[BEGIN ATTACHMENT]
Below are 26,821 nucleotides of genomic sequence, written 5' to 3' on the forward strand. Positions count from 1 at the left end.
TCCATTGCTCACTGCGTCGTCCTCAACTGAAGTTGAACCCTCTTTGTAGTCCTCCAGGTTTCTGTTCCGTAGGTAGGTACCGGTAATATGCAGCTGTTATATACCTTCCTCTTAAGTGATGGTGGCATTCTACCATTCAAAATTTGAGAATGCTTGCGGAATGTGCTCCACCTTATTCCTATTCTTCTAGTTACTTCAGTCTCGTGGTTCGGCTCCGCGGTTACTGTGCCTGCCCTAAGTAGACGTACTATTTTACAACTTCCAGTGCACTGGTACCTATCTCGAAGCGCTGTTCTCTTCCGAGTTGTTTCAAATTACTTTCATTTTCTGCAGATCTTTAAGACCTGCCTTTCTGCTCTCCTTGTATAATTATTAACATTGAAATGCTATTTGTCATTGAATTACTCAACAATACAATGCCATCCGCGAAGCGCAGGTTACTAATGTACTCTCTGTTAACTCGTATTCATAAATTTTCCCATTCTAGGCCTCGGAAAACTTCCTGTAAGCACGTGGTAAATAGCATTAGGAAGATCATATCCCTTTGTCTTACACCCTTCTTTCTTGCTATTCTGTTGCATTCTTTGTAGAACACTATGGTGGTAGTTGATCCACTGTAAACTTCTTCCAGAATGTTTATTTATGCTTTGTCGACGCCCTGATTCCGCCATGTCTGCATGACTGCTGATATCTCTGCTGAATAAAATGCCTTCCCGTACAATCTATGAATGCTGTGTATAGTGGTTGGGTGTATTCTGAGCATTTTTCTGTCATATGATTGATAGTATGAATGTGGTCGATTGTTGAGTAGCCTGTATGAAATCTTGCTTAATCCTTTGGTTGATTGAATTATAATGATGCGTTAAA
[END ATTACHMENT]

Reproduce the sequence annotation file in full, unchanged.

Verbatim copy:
Below are 26,821 nucleotides of genomic sequence, written 5' to 3' on the forward strand. Positions count from 1 at the left end.
TCCATTGCTCACTGCGTCGTCCTCAACTGAAGTTGAACCCTCTTTGTAGTCCTCCAGGTTTCTGTTCCGTAGGTAGGTACCGGTAATATGCAGCTGTTATATACCTTCCTCTTAAGTGATGGTGGCATTCTACCATTCAAAATTTGAGAATGCTTGCGGAATGTGCTCCACCTTATTCCTATTCTTCTAGTTACTTCAGTCTCGTGGTTCGGCTCCGCGGTTACTGTGCCTGCCCTAAGTAGACGTACTATTTTACAACTTCCAGTGCACTGGTACCTATCTCGAAGCGCTGTTCTCTTCCGAGTTGTTTCAAATTACTTTCATTTTCTGCAGATCTTTAAGACCTGCCTTTCTGCTCTCCTTGTATAATTATTAACATTGAAATGCTATTTGTCATTGAATTACTCAACAATACAATGCCATCCGCGAAGCGCAGGTTACTAATGTACTCTCTGTTAACTCGTATTCATAAATTTTCCCATTCTAGGCCTCGGAAAACTTCCTGTAAGCACGTGGTAAATAGCATTAGGAAGATCATATCCCTTTGTCTTACACCCTTCTTTCTTGCTATTCTGTTGCATTCTTTGTAGAACACTATGGTGGTAGTTGATCCACTGTAAACTTCTTCCAGAATGTTTATTTATGCTTTGTCGACGCCCTGATTCCGCCATGTCTGCATGACTGCTGATATCTCTGCTGAATAAAATGCCTTCCCGTACAATCTATGAATGCTGTGTATAGTGGTTGGGTGTATTCTGAGCATTTTTCTGTCATATGATTGATAGTATGAATGTGGTCGATTGTTGAGTAGCCTGTATGAAATCTTGCTTAATCCTTTGGTTGATTGAATTATAATGATGCGTTAAA